Conclusion

Each of the factors related to the social climate into which this population was born, the social climate in which they are living and each individual's family story affect the ways in which children, teens and young adults perinatally infected with HIV see themselves, their sexuality and their mortality.

If no one has ever travelled on this road before you, and you are caught in the context of a health condition in which 'secrecy' has been the norm, it is difficult to identify role models who can help guide the way. Within this population of those emerging into adulthood is the legacy of the people in their lives who have died of AIDS. Growing up HIV-positive can destroy some families and have a significant impact on others. Sex can become a way for children, teens and young adults who may feel 'disenfranchised' or disconnected from their peers to feel connected. Given the nature of transmission of HIV and the vulnerability of these children and young people because of their many losses, the burdens they carry and the chronic nature of their illness, issues of sexuality, childbearing and transmission of HIV are central. Increasingly, health and social work professionals must feel comfortable finding ways to bring these issues into the dialogue in the interest of helping this cohort in what has otherwise been uncharted territory.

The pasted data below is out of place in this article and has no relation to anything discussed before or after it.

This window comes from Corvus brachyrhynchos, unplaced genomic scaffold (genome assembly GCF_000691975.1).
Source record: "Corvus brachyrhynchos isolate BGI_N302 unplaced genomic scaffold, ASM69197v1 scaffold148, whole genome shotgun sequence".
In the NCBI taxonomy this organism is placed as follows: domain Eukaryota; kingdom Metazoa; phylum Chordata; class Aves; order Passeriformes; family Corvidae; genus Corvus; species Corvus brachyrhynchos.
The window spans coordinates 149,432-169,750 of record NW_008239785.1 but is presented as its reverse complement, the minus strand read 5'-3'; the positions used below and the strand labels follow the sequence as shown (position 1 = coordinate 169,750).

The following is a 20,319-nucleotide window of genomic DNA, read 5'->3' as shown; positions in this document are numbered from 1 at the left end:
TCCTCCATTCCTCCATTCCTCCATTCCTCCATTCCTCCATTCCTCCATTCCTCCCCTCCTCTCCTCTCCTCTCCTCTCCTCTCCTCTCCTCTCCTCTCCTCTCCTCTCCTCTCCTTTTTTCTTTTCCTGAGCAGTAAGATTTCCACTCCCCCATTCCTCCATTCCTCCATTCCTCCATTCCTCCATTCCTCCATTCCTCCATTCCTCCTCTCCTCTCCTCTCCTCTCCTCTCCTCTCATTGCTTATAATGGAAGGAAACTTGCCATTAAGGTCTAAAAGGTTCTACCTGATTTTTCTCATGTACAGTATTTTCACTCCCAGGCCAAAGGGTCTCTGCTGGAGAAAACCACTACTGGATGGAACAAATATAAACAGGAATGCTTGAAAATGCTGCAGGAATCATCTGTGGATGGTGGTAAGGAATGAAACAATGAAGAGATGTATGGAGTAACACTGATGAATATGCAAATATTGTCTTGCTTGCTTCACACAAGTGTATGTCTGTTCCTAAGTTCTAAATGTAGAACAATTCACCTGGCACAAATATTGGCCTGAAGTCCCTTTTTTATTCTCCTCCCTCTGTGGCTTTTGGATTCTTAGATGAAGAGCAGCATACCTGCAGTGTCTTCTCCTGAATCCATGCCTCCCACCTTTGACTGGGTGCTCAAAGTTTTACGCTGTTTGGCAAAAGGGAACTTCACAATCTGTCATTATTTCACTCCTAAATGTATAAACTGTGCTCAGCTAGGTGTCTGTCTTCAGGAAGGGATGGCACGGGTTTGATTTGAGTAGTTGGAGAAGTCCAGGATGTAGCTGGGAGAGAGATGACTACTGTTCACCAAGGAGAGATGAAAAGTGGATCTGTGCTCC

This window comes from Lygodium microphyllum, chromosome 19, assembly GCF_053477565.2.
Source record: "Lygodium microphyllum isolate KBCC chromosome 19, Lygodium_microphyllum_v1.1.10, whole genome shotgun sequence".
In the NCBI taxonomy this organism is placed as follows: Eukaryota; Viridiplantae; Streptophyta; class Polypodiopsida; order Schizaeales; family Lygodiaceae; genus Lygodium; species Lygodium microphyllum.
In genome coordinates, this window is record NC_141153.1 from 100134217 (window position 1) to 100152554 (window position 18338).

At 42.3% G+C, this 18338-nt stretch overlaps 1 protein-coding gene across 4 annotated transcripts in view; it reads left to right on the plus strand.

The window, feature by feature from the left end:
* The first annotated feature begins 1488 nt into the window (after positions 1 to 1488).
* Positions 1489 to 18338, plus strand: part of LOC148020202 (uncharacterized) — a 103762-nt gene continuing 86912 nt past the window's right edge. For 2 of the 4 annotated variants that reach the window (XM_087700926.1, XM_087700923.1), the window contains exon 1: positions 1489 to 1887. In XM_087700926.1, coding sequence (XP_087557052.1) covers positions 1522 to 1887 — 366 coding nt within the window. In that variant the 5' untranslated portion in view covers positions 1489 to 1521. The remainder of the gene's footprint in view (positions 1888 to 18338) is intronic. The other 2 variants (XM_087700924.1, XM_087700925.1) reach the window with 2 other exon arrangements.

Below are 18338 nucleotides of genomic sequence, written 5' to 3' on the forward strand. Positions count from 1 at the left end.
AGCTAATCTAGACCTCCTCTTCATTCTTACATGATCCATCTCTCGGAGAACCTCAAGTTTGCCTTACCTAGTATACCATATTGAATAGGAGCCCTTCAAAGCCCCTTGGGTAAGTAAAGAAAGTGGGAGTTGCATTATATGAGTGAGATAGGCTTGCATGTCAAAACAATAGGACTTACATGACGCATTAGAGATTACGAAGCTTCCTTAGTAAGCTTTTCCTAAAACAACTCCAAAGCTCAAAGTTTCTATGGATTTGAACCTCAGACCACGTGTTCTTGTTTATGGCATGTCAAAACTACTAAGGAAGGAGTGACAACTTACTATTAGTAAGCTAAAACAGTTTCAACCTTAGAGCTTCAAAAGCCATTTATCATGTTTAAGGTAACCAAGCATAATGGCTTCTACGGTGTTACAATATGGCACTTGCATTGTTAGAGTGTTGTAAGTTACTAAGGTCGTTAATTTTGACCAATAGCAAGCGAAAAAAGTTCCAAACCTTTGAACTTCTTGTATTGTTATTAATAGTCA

Young Adult Cancer Survivors Shaken Up, Getting Back, Moving On

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